One of my dearest Old Testament professors, Dr. Thurman Wisdom, once passed on a pithy maxim taught to him by his own instructors. “Read the Bible as any other book,” quoth he, “but do not read the Bible as if it were just any other book.”
In a matter of days, many Christians will be making their New Year’s resolutions. No doubt they will commit to reading the entire Bible in 12 months. While I think this is a noble effort, I strongly urge Christians everywhere not to read the Bible through in 12 months. Rather, I recommend thoroughly studying the entire Bible in a manageable, self-allotted amount of time. Why? Because the Bible is a whole library of books–66 to be exact–not just one. While these books miraculously cohere to one another, each must be noticed for its place among the others as well as for its individual contents. Also, if one tries to read “a proverb a day” for a month, he may get a shock to realize that the Book of Proverbs, for example, does not contain 31 proverbs but hundreds, some of which connect to their immediate context, as opposed to others. Is it really reasonable to think that one can assimilate so many maxims per day? Lastly, I urge the Bible’s student to read multiple translations when studying, because each have their significant uses. The translations (a.k.a. versions) I can recommend most are also listed below.
Recommended Study Bible Resources and their Particular Uses:
Please note that the following study Bibles contain the teachings of scholars about the Bible for the ease of one’s own discretionary study. I do not recommend all of the views of all such scholars, but I can recommend studying what they produce with a heart and mind dependent upon the Holy Spirit to guide one into all truth. Moreover, if one is attempting to form his theology (understanding of God), which all Bible Study should allow, then the most conservative translations (directly below) will do nicely. I recommend them in the translations which (I think) would best complement each Study Bible, if available. And, by all means, purchase a physical copy.
- 1901 American Standard Version Reference Bible – Teacher’s Edition
- Apologetics Study Bible – HCSB – to know how to answer skeptics and answer the investigative questions that arise from studying the Bible.
- C. I. Scofield Reference Bible (Old: 1909 or 1917) – KJV or NKJV – to understand classic dispensationalism of the early 1900’s era.
- ESV Study Bible – 2011 ESV – to study top scholarship on Bible backgrounds, settings & other textual analysis
- Hebrew/Greek Key Word Study Bible – 1769 KJV, NASB or NKJV – for the English speaker who wants to get as close to the original languages as possible without learning Koine Greek or Hebrew
- Life Application Study Bible – 1995 NASB or NKJV – to practically live out the clearest reflection of the Bible’s message.
- MacArthur Study Bible – 2011 ESV – to understand the Bible, as taught from an easy-to-understand, contemporary, Reformed theology tradition.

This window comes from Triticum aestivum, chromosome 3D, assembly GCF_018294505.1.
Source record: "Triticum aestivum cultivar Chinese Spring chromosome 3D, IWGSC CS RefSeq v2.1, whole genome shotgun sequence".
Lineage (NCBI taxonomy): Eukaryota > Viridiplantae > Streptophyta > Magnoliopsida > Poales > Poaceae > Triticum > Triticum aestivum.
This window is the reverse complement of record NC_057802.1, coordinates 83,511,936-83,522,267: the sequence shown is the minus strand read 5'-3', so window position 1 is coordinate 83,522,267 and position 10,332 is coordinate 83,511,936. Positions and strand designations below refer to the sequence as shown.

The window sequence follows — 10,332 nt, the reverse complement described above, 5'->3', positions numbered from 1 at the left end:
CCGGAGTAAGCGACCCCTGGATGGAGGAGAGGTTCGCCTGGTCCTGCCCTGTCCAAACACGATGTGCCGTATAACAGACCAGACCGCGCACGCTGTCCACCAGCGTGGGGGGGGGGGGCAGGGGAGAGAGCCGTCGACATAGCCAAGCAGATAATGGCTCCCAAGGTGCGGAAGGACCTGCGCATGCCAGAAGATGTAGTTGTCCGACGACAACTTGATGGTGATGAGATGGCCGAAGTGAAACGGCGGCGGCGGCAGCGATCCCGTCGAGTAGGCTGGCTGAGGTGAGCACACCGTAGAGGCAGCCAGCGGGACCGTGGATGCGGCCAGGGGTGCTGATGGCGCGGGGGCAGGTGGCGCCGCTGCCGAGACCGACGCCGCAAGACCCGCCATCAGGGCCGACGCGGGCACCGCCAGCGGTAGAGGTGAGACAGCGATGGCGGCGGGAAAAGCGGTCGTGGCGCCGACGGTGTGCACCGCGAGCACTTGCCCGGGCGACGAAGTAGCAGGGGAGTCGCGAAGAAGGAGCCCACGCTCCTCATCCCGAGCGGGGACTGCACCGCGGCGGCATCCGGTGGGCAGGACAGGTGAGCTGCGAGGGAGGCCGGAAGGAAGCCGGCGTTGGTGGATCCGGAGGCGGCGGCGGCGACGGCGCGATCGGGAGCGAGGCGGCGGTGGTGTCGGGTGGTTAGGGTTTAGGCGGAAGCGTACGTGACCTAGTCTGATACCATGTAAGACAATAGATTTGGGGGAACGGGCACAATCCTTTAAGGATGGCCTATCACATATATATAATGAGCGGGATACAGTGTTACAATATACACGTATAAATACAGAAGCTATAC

- Ryrie Study Bible – 1995 NASB (or NKJV) – to understand the Bible, as taught from an easy-to-understand, contemporary moderate dispensational viewpoint.
- Thompson Chain Reference Bible – NASB, NKJV or KJV – to acclimate one’s self to using a good reference system. [from Kirkbride in 2015]
Recommended Translations and their Particular Uses:
For the student who wishes to see the original languages most nearly accurately represented in English, the following are recommended. These are good for forming one’s theology, because they reflect the grammar of the ancient languages most nearly exactly. They are listed in order of most nearly exact to more nearly dynamic in representing “word for word” or formal equivalence translation.
- NASB (1995)
- ASV (1901)
- ESV (2011)
- KJV (1769) Those who can read and understand Elizabethan English know that it is the most precise and grammatically reflective morph of English in the history of the language. For those who cannot easily understand it, I recommend NKJV (New King James Version).
For the student who wishes to momentarily move past the “wooden” style of “word for word” translations in order to more readily absorb the overall meaning of a text or verse, he should look no farther than the following translations. While these versions are good for crystalizing one’s personal understanding of the text, these should not be used for establishing one’s articulation of theology (again, listed in order of their dynamic style):
Everyone paraphrases the Bible sometimes. Bible scholars do too, and the uses for these scholarly paraphrases are just as useful as our own… maybe even more so. Obviously, no one gives much credence to a paraphrase, excepting that it is a reference to the Bible. The following paraphrases are listed in order of least dynamic to most idiomatic:
Reading God’s Story: A Chronological Daily Bible by George Guthrie
Read the Bible for Life by LifeWay Publishing
The Bible is NOT Subjective Testimony (please note the resources at the bottom of the linked page)
The History of Redemption, illustrated by Chris Koelle